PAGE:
2014 Legislative Session: Second Session, 40th Parliament
LEGISLATIVE ASSEMBLY MANAGEMENT COMMITTEE
MINUTES AND HANSARD
LEGISLATIVE ASSEMBLY MANAGEMENT COMMITTEE
Tuesday, May 6, 2014
Birch Committee Room
Parliament Buildings, Victoria, B.C.
Present: Hon. Linda Reid, MLA (Speaker and Chair); Hon. Michael de Jong, Q.C., MLA; Eric Foster, MLA; Bruce Ralston, MLA; Shane Simpson, MLA; Michelle Stilwell, MLA
Legislative Assembly Officials Present: Craig James, Clerk of the House; Kate Ryan-Lloyd, Deputy Clerk and Clerk of Committees; Gary Lenz, Sergeant-at-Arms; Hilary Woodward, Executive Financial Officer
1. The Chair called the Committee to order at 2:04 p.m.
2. Resolved, that the Committee adopt the agenda as circulated. (Michelle Stilwell, MLA)
3. The Speaker made a statement regarding strengthening oversight and reporting of Legislative Assembly expenditures and provided the Committee with an overview of three reviews of Legislative Assembly programs and expenditures currently underway.
4. Resolved, that the Committee adopt the minutes of March 11, 2014. (Shane Simpson, MLA)
5. The Government House Leader made a presentation entitled “MLA Expense Declarations".
6. Resolved, that the Legislative Assembly initiate work towards expanding the quarterly public disclosure reports to include reimbursable receipts in support of Members travel expenses and constituency office expenditures with appropriate redactions addressing security concerns. (Hon. Michael de Jong, Q.C., MLA)
7. The Speaker provided the Committee with an update on renovations relating to the Health of the Parliamentary Precinct, including seismic monitoring, emergency preparedness and the accessibility agenda.
8. The Committee received a report from the Finance and Audit Committee summarizing the meetings of March 25, April 1 and April 29, 2014, and providing recommendations for the consideration of the Committee.
9. In reviewing the Finance and Audit Committee recommendation regarding the policy for Out-of-Province Travel, it was agreed that further consideration be undertaken by the Finance and Audit Committee with respect to specific details including the proposed name change of the travel category currently known as Speaker Approved Travel.
10. It was further agreed that accompanying persons in the family travel category would no longer be eligible to receive per diems.
11. The Committee recessed from 2:47 p.m. to 3:04 p.m.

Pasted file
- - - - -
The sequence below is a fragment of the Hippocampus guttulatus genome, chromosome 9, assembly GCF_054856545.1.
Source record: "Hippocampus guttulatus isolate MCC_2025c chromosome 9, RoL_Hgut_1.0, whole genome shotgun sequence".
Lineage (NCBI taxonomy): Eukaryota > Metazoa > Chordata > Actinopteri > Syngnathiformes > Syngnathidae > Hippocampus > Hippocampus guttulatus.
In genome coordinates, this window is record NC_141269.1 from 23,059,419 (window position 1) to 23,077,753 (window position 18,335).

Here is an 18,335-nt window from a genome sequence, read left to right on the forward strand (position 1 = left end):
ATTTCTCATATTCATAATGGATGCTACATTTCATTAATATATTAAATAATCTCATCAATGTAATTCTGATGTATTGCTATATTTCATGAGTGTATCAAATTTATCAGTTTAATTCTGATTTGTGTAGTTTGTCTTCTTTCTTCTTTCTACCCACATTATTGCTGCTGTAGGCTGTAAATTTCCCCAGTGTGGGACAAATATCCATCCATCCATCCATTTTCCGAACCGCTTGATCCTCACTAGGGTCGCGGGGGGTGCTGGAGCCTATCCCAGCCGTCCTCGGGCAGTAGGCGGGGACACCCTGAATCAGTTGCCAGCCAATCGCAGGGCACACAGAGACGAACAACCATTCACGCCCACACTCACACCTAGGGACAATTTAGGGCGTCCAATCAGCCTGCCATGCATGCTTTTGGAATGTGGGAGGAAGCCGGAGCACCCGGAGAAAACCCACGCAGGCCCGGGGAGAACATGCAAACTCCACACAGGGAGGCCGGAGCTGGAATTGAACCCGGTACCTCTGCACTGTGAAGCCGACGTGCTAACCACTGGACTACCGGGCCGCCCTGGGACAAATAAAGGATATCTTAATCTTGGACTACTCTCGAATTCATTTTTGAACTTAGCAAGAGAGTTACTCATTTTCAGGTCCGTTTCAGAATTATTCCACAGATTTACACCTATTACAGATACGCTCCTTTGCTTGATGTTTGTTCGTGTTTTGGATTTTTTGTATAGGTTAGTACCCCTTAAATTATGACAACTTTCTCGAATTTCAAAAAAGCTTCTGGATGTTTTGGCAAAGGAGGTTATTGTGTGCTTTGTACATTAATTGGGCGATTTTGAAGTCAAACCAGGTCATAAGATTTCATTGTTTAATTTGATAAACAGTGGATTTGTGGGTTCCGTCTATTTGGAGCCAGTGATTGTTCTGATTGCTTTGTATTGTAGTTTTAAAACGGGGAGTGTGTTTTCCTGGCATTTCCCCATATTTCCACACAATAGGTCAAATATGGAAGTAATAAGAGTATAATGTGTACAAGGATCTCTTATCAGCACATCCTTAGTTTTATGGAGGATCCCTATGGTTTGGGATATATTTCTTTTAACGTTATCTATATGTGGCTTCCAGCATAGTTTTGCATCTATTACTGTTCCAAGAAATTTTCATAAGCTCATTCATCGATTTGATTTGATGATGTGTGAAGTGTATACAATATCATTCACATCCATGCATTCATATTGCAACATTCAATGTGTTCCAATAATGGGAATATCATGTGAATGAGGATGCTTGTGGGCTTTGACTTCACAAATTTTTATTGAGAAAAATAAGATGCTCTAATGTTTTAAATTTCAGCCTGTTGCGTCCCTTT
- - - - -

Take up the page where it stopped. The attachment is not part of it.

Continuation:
12. The Committee received information relating to an assessment of the Capital City Living Allowance, which continues to be under consideration of the Finance and Audit Committee.
13. The Executive Financial Officer provided the Committee with three reports for consideration and approval: a capital project pre-approval report of projects greater than $5,000, a capital project pre-approval report of projects greater than $25,000, and a capital project pre-approval report over $5,000 but less than $25,000.
14. Resolved, that based on the recommendation by the Finance and Audit Committee that the Legislative Assembly Management Committee approve all capital projects less than $25,000, as a group submission, subject to the requirement that should the initial estimate for any project change by 10 per cent or more or the scope change significantly, that the project be re-submitted to LAMC for approval. Further that LAMC continue to approve all capital projects greater than $25,000, on an individual basis, subject to the same price and scope change requirements as noted for those capital projects less than $25,000. (Shane Simpson, MLA)
15. Resolved, that the Finance and Audit Committee perform a systematic review of all key financial policies and controls affecting MLA and Legislative Assembly spending, for consideration and approval by the Legislative Assembly Management Committee. (Michelle Stilwell, MLA)
16. The Clerk provided the Committee with an update on the following projects and programs: business continuity planning, internal audit program, accountability reporting, the Finance and Audit Committee work plan, and an overview of the Legislative Assembly Support Programs Accountability Review (LASPAR), currently underway.